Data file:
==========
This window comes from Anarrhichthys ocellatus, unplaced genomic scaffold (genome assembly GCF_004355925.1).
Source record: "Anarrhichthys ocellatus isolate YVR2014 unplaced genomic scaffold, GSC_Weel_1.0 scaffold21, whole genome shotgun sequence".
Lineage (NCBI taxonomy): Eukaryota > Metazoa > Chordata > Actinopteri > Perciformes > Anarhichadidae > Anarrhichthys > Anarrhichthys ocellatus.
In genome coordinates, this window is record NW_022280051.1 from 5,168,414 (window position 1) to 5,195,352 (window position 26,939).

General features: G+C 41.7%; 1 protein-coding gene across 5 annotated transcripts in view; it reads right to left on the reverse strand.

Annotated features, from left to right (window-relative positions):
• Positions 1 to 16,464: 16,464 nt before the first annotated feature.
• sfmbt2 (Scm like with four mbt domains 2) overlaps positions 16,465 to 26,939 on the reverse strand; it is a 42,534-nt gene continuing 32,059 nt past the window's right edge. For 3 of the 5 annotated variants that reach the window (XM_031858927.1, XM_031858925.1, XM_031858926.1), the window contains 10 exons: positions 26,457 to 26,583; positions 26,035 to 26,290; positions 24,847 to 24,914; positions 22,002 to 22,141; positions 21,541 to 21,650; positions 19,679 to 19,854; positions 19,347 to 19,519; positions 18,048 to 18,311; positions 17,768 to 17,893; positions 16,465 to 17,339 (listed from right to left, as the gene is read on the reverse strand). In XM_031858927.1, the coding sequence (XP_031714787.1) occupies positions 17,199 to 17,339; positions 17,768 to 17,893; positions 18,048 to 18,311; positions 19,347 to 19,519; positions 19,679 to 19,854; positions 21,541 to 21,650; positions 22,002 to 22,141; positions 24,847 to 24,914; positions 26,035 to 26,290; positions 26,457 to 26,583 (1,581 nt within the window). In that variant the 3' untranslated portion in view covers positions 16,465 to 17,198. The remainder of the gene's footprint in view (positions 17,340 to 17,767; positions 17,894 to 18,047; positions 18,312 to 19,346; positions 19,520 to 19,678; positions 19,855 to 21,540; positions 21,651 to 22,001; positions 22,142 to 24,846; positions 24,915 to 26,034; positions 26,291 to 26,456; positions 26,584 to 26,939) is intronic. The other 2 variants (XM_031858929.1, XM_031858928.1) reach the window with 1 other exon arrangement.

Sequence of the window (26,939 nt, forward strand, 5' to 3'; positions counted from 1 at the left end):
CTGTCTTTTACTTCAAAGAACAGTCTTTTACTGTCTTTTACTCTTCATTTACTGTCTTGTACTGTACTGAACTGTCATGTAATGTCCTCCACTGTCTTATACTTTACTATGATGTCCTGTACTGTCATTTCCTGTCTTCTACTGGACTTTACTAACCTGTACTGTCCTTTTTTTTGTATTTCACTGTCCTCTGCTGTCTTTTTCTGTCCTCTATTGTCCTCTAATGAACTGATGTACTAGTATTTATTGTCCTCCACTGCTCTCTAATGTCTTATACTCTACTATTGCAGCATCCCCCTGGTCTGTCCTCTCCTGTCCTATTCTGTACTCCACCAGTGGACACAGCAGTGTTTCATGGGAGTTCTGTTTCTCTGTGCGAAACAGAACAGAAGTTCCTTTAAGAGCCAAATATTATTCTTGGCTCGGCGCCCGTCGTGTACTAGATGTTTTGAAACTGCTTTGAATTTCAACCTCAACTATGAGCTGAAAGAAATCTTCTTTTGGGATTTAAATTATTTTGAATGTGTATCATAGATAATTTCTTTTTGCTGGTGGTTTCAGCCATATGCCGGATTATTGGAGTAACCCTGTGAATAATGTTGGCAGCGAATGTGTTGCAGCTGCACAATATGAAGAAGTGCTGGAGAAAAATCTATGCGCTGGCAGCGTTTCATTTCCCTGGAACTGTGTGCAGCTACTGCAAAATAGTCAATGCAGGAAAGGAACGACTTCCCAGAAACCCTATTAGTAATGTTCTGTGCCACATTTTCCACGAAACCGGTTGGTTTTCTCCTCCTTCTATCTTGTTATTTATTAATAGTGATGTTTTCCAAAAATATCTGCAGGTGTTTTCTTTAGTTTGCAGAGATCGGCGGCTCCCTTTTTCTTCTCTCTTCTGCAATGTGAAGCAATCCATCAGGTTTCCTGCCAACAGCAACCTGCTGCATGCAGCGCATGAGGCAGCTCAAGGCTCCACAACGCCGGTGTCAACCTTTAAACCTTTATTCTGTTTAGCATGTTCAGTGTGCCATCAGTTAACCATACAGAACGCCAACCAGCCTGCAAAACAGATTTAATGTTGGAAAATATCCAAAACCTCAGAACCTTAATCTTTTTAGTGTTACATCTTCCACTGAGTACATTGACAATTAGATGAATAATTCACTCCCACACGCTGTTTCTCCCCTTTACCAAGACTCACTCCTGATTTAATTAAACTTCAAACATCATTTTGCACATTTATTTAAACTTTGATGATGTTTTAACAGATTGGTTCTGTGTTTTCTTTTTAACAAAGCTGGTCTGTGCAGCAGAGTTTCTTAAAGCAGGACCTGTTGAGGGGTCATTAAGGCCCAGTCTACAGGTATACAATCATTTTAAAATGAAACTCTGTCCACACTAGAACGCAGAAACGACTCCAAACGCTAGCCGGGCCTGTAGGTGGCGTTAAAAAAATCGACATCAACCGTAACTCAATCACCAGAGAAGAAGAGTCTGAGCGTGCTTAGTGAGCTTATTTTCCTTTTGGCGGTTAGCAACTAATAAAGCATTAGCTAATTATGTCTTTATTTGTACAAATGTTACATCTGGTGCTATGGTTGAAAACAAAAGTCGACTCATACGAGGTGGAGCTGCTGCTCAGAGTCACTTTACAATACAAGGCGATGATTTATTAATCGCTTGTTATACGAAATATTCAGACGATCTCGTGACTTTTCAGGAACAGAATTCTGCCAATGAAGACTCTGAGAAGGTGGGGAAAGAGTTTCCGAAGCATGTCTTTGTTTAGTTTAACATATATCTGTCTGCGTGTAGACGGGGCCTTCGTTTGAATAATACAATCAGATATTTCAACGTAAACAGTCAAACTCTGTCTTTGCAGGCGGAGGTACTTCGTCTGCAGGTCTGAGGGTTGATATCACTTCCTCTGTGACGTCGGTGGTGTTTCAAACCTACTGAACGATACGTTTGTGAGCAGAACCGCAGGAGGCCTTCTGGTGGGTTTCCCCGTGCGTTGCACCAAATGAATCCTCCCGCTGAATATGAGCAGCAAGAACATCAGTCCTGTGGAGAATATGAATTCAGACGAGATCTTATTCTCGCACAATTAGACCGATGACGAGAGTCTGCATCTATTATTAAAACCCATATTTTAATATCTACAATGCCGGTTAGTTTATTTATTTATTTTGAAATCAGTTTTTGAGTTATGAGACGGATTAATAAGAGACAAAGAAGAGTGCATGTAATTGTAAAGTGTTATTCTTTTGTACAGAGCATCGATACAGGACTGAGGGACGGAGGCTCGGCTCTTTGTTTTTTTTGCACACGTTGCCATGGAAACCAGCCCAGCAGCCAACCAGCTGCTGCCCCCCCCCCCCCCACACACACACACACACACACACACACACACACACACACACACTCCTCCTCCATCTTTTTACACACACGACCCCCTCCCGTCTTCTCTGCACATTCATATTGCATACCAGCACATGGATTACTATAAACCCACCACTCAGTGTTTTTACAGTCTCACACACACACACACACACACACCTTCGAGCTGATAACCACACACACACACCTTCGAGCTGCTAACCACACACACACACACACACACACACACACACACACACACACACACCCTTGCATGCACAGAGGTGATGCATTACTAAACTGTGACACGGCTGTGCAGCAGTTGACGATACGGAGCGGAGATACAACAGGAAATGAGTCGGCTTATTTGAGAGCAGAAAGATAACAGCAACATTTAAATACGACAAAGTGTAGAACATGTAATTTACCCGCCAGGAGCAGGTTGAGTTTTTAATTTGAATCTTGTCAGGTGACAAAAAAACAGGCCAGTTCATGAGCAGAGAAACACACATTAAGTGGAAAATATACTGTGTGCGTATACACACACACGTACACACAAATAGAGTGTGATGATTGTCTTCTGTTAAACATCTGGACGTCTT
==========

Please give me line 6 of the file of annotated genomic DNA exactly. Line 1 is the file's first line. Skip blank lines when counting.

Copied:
Annotated features, from left to right (window-relative positions):